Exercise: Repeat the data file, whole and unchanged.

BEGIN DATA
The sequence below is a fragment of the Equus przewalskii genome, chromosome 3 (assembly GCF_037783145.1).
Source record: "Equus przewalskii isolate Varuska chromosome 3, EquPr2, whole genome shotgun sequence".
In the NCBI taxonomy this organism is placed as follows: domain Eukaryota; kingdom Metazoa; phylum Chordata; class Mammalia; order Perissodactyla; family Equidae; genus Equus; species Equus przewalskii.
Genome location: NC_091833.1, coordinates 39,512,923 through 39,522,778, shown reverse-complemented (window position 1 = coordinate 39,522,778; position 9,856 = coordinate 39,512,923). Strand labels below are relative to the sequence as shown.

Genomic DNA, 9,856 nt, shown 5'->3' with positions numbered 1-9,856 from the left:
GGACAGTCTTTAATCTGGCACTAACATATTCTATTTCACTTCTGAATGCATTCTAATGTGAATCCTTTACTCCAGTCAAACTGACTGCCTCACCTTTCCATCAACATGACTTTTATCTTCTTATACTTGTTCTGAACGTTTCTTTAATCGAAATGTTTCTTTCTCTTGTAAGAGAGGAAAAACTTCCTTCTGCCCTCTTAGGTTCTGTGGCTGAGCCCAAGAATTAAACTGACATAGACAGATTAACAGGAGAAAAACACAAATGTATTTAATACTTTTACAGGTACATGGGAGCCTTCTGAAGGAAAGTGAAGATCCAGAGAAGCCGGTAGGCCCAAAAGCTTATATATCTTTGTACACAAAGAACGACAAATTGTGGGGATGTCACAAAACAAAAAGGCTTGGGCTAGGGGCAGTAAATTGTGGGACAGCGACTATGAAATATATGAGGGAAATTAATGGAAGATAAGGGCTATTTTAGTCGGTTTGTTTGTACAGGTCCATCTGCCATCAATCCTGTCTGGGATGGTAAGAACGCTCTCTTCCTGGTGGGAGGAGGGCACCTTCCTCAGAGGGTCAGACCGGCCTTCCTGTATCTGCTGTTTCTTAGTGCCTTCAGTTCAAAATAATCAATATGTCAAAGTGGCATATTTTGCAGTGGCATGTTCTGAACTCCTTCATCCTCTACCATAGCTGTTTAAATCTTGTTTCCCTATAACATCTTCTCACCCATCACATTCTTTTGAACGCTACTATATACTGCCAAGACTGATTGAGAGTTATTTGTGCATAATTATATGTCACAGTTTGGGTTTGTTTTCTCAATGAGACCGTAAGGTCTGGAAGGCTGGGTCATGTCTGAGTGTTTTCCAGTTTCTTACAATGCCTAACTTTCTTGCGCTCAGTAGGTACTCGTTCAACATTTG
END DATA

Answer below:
The sequence below is a fragment of the Equus przewalskii genome, chromosome 3 (assembly GCF_037783145.1).
Source record: "Equus przewalskii isolate Varuska chromosome 3, EquPr2, whole genome shotgun sequence".
In the NCBI taxonomy this organism is placed as follows: domain Eukaryota; kingdom Metazoa; phylum Chordata; class Mammalia; order Perissodactyla; family Equidae; genus Equus; species Equus przewalskii.
Genome location: NC_091833.1, coordinates 39,512,923 through 39,522,778, shown reverse-complemented (window position 1 = coordinate 39,522,778; position 9,856 = coordinate 39,512,923). Strand labels below are relative to the sequence as shown.

Genomic DNA, 9,856 nt, shown 5'->3' with positions numbered 1-9,856 from the left:
GGACAGTCTTTAATCTGGCACTAACATATTCTATTTCACTTCTGAATGCATTCTAATGTGAATCCTTTACTCCAGTCAAACTGACTGCCTCACCTTTCCATCAACATGACTTTTATCTTCTTATACTTGTTCTGAACGTTTCTTTAATCGAAATGTTTCTTTCTCTTGTAAGAGAGGAAAAACTTCCTTCTGCCCTCTTAGGTTCTGTGGCTGAGCCCAAGAATTAAACTGACATAGACAGATTAACAGGAGAAAAACACAAATGTATTTAATACTTTTACAGGTACATGGGAGCCTTCTGAAGGAAAGTGAAGATCCAGAGAAGCCGGTAGGCCCAAAAGCTTATATATCTTTGTACACAAAGAACGACAAATTGTGGGGATGTCACAAAACAAAAAGGCTTGGGCTAGGGGCAGTAAATTGTGGGACAGCGACTATGAAATATATGAGGGAAATTAATGGAAGATAAGGGCTATTTTAGTCGGTTTGTTTGTACAGGTCCATCTGCCATCAATCCTGTCTGGGATGGTAAGAACGCTCTCTTCCTGGTGGGAGGAGGGCACCTTCCTCAGAGGGTCAGACCGGCCTTCCTGTATCTGCTGTTTCTTAGTGCCTTCAGTTCAAAATAATCAATATGTCAAAGTGGCATATTTTGCAGTGGCATGTTCTGAACTCCTTCATCCTCTACCATAGCTGTTTAAATCTTGTTTCCCTATAACATCTTCTCACCCATCACATTCTTTTGAACGCTACTATATACTGCCAAGACTGATTGAGAGTTATTTGTGCATAATTATATGTCACAGTTTGGGTTTGTTTTCTCAATGAGACCGTAAGGTCTGGAAGGCTGGGTCATGTCTGAGTGTTTTCCAGTTTCTTACAATGCCTAACTTTCTTGCGCTCAGTAGGTACTCGTTCAACATTTG